Grammy-nominated jazzman Dave Koz is out and proud — proud of being openly gay, proud of his musical ability and proud that I brought up his status as a sexy daddy.
On the occasion of his new release Dave Koz and Friends 20th Anniversary Christmas, and a new tour hitting in time for the holidays, he opened up to Boy Culture.
We didn't hit a false note …
(Images by Antonio Dixon)
Boy Culture: Where do you get your news from? Your gay news? Ever read blogs? (Just curious.)
Dave Koz: I’m actually one of those people that likes to read the newspaper. Call me old-fashioned. I love sitting with a cup of coffee in the morning and thumbing through the paper! And yes, I do read news on my phone as well — I’m not THAT strange! And I like to peruse the Towleroad — I think he does a good job balancing what’s important to our community.
BC: You're out in the music biz — how do you react when you hear about young artists coming out earlier and earlier?
DK: I think it’s absolutely GREAT — and an indication that it’s increasingly less newsworthy … just as it should be!
BC: What did you consider when you decided to come out? Did you have people around you who were against it?
DK: There were people around me that cautioned me, yes, but no one was against it. I am very fortunate and blessed to have an incredible group of people around me (both personally and professionally) that I trust implicitly and who trust me. It came up rather suddenly and it just seemed like it was time. I was unwilling to continue living my life as two people. It was just time to become a whole person, finally, no matter what the fallout was gonna be.
It was the best decision I ever made in my life, and I am so grateful to the support team I have around me that made it possible.
I always advise younger gays to, as much as possible, live an authentic life. — Dave Koz
BC: Has being out helped or hurt you in your career? What advice would you offer newcomers who are gay?
DK: Everything improved because I improved. I was so worried I’d lose fans or people wouldn’t come to shows 'cause they knew I was gay. We all create these mountains of fear, and the mountain gets so tall we think we can’t scale it. When I finally came out, I looked around and realized there was no mountain at all — it was all part of my own internal fear.
Coming out showed me in so many incredibly valuable ways, how facing your fears and overcoming them can improve one’s life in immeasurable ways. And for that reason, I always advise younger gays to, as much as possible, live an authentic life. But they have to do it in their own timing. What’s right for one is not necessarily right for everyone. But the truth indeed shall set you free!
BC: Are you single? Why?!
DK: Haha. I like my life. I am very happy. Would I like to develop a life with someone one day? Yes. But again, it’s all about timing. Currently, I am married to my saxophone!
BC: Do you find younger guys wanna call you daddy? How do you feel being characterized as a smooth jazz daddy.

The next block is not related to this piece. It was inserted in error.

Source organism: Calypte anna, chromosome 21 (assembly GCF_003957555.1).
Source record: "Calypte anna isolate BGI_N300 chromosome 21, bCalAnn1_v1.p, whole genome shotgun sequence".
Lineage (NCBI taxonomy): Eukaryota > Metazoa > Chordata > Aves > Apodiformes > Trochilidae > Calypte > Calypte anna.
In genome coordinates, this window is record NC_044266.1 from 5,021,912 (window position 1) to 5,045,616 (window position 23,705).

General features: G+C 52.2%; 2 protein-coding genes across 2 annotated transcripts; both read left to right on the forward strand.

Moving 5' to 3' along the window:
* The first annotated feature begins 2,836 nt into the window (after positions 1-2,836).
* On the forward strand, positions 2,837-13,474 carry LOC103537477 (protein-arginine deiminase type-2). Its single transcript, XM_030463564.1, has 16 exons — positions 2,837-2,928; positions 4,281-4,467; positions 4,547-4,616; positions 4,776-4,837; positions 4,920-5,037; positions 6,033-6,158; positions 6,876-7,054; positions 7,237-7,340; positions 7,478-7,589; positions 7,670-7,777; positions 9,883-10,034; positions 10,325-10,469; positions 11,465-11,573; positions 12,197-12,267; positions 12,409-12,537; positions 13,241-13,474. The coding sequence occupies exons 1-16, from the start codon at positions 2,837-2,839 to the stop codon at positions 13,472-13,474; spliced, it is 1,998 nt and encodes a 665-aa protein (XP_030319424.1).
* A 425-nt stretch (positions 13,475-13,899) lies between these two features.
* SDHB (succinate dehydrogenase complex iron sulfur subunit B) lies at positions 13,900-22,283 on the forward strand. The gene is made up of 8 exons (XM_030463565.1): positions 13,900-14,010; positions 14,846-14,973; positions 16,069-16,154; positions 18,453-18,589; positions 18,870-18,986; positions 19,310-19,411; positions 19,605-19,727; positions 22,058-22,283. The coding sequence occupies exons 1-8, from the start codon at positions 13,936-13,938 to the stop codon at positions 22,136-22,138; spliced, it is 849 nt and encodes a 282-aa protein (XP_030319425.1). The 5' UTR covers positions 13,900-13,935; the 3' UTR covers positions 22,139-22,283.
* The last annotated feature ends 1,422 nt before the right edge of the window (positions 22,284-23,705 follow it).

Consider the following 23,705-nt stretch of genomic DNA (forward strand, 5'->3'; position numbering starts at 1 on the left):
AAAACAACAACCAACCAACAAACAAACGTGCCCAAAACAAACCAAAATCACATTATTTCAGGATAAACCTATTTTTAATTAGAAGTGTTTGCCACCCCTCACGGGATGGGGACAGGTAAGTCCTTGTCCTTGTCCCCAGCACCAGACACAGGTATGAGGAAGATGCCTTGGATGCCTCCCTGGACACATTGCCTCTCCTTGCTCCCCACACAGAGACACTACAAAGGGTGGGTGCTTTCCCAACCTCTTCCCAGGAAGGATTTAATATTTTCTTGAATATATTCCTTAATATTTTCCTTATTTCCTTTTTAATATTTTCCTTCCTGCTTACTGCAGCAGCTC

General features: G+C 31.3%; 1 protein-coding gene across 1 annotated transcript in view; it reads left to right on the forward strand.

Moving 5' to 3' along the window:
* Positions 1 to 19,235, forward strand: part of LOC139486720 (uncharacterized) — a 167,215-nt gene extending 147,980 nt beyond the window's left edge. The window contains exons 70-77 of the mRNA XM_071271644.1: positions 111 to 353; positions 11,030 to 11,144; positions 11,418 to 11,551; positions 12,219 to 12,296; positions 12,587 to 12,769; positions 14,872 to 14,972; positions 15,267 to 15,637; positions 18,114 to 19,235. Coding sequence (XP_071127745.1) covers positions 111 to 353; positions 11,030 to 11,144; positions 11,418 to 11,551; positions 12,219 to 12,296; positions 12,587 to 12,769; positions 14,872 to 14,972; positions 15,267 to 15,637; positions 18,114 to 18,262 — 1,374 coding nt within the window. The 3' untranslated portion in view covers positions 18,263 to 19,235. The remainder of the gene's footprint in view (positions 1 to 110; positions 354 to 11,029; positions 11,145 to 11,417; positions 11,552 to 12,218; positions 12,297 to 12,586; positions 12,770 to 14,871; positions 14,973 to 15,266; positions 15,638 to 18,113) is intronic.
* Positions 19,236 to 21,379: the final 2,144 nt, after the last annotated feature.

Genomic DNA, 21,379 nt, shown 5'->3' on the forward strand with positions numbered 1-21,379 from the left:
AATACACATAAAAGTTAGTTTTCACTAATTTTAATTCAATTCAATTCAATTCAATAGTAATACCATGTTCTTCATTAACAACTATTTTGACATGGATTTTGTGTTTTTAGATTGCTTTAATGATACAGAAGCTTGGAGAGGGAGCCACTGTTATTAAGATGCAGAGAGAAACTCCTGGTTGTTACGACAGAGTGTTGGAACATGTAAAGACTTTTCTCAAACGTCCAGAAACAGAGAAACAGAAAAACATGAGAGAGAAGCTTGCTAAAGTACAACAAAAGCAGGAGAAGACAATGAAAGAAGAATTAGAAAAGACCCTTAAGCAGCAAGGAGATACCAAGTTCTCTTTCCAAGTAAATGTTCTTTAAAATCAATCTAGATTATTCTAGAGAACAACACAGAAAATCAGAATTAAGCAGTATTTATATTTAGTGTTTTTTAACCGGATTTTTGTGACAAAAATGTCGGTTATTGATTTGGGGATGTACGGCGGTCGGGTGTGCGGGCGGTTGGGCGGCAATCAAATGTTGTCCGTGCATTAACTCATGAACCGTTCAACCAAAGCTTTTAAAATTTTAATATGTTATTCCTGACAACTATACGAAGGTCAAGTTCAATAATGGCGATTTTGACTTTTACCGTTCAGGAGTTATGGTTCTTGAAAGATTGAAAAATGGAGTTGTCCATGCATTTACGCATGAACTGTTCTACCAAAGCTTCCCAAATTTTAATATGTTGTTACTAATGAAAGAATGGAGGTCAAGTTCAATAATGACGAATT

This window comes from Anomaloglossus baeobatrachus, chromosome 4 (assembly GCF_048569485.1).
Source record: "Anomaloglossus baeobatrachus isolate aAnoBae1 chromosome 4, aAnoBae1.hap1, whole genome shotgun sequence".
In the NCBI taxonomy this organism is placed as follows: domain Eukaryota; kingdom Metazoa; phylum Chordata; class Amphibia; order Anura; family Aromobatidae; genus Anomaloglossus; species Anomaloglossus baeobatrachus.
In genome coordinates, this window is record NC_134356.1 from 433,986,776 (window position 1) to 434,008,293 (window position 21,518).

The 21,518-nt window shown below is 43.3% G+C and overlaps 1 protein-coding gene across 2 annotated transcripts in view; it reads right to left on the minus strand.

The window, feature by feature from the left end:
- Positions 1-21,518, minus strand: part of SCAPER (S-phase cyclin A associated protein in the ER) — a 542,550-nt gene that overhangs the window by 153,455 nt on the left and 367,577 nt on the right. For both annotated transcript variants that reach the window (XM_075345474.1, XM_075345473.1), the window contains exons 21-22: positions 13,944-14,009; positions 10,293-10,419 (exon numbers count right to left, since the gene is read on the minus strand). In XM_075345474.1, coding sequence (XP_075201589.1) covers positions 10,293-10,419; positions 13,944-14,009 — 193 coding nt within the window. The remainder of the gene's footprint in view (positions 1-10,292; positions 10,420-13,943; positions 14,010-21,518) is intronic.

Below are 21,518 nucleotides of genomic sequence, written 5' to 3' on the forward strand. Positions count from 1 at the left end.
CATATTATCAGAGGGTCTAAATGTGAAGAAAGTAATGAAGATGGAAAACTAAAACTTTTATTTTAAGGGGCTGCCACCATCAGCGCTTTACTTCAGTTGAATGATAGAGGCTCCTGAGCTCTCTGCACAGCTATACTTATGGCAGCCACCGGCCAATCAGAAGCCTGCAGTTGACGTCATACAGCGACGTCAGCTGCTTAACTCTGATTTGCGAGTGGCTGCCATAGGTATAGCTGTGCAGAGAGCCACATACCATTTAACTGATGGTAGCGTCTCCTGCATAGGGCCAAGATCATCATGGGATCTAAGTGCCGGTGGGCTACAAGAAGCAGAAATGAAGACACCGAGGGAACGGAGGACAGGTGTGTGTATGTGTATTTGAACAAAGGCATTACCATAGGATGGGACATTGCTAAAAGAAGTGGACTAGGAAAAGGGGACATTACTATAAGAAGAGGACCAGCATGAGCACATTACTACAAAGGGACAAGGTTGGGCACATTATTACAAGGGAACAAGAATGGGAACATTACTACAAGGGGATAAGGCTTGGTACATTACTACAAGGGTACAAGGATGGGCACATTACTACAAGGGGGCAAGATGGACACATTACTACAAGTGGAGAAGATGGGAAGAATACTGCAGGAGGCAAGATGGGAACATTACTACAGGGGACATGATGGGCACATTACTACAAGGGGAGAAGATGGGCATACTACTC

DK: This has got to be the funniest question I’ve ever been asked in an interview. I had no idea. I guess that comes with going gray! I am proud of my age, and every wrinkle and gray hair, so: Smooth Jazz Daddy it is, I guess!
BC: What's a date with Dave like?
DK: I am super simple. I love Netflix nights and making dinner together. Super relaxed and easy — that’s a perfect date.
BC: Your upcoming holiday tour sounds great — what can fans expect, and WHO can fans expect?
DK: It’s our 20th anniversary of the tour, which is so amazing … especially for a nice Jewish boy! How the heck did THAT happen? But it’s been an amazing run, and this year will be very special, reuniting on stage with the three original cast members of our earliest Christmas tours — pianist David Benoit, trumpeter Rick Braun and guitarist Peter White. The four of us also recorded a 20th-anniversary Christmas album to mark the milestone, with some special guest singers including Jeffrey Osborne, Kenny Lattimore and Javier Colon, plus a full symphony orchestra. It’s a special album, very emotion-packed and beautiful. Christmas music is that way: So many memories … the songs pack an emotional punch!
I am always thirsty for more! — Dave Koz
BC: Who are some of your favorite people you've met/worked with, and most talented? Who did you idolize as a kid?
DK: I have to sometime pinch myself! People like Stevie Wonder and Rod Stewart, Céline Dion, Johnny Mathis, Barry Manilow and, most recently, I played on the new Foo Fighters album, which was HUGE for me. First time they ever had sax on one of their albums — I was so honored. As far as idols go, probably number one would be Herb Alpert — an amazing musician, businessman, artist, philanthropist. He figured it out, all right! He remains a constant inspiration and is a dear friend.
BC: What are you proudest of that you've accomplished musically? What would you still like to do?
For me, introducing my parents to the President of the United States (Clinton
) back in 1996 was the career highlight, and then being asked by President Obama
to be his opening act for a speech he gave to the U.N. a couple years back was amazing as well. Turns out, playing for presidents is kinda sweet! I still have so much to do and accomplish — I am always thirsty for more! But I try to balance that hunger with truly being content with what I have already. It’s all gravy now.